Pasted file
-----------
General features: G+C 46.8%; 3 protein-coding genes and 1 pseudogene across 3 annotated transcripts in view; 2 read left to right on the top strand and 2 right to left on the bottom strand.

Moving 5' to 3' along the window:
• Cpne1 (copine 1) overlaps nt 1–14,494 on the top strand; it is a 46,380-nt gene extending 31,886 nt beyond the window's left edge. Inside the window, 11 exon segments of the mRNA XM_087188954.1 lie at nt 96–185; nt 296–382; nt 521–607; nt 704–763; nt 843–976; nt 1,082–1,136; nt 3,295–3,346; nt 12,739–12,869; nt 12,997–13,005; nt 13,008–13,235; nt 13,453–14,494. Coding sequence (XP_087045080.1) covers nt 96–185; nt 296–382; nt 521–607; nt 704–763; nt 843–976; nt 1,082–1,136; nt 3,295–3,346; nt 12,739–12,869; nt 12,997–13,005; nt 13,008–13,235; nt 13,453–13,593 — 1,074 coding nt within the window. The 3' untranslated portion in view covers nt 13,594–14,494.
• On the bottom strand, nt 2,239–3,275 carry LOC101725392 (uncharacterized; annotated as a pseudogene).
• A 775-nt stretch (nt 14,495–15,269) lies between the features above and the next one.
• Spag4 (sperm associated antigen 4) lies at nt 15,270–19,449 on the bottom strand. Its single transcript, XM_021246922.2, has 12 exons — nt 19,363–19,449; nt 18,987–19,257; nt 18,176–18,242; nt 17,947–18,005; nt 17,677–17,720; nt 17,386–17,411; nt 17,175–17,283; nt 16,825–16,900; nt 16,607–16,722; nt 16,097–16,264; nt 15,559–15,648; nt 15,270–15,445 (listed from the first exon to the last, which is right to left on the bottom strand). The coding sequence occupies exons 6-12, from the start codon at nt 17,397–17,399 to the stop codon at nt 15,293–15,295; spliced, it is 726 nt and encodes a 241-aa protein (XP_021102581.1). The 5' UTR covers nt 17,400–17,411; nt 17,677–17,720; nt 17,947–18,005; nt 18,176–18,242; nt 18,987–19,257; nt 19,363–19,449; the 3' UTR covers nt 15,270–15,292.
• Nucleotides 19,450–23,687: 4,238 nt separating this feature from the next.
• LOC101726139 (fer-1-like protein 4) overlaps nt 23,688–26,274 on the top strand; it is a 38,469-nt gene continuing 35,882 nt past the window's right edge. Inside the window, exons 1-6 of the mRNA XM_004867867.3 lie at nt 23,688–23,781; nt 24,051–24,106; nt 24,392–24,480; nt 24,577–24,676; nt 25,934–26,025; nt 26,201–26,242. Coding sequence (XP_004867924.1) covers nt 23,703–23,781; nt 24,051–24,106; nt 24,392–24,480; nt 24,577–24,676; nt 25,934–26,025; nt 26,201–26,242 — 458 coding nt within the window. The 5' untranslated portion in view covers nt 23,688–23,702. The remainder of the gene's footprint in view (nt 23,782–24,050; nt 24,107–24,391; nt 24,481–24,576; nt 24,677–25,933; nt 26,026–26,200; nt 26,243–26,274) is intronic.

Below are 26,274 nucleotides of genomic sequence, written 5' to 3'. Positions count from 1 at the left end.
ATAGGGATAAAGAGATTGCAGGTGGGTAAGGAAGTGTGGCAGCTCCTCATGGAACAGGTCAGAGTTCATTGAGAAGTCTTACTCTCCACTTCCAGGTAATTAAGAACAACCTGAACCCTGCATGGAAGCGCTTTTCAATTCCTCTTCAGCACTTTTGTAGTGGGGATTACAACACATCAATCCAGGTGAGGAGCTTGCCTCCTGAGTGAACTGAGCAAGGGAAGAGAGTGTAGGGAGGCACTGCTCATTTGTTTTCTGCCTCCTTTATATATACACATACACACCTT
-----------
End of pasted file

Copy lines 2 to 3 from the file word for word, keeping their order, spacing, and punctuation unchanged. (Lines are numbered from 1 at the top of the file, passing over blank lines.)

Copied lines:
Moving 5' to 3' along the window:
• Cpne1 (copine 1) overlaps nt 1–14,494 on the top strand; it is a 46,380-nt gene extending 31,886 nt beyond the window's left edge. Inside the window, 11 exon segments of the mRNA XM_087188954.1 lie at nt 96–185; nt 296–382; nt 521–607; nt 704–763; nt 843–976; nt 1,082–1,136; nt 3,295–3,346; nt 12,739–12,869; nt 12,997–13,005; nt 13,008–13,235; nt 13,453–14,494. Coding sequence (XP_087045080.1) covers nt 96–185; nt 296–382; nt 521–607; nt 704–763; nt 843–976; nt 1,082–1,136; nt 3,295–3,346; nt 12,739–12,869; nt 12,997–13,005; nt 13,008–13,235; nt 13,453–13,593 — 1,074 coding nt within the window. The 3' untranslated portion in view covers nt 13,594–14,494.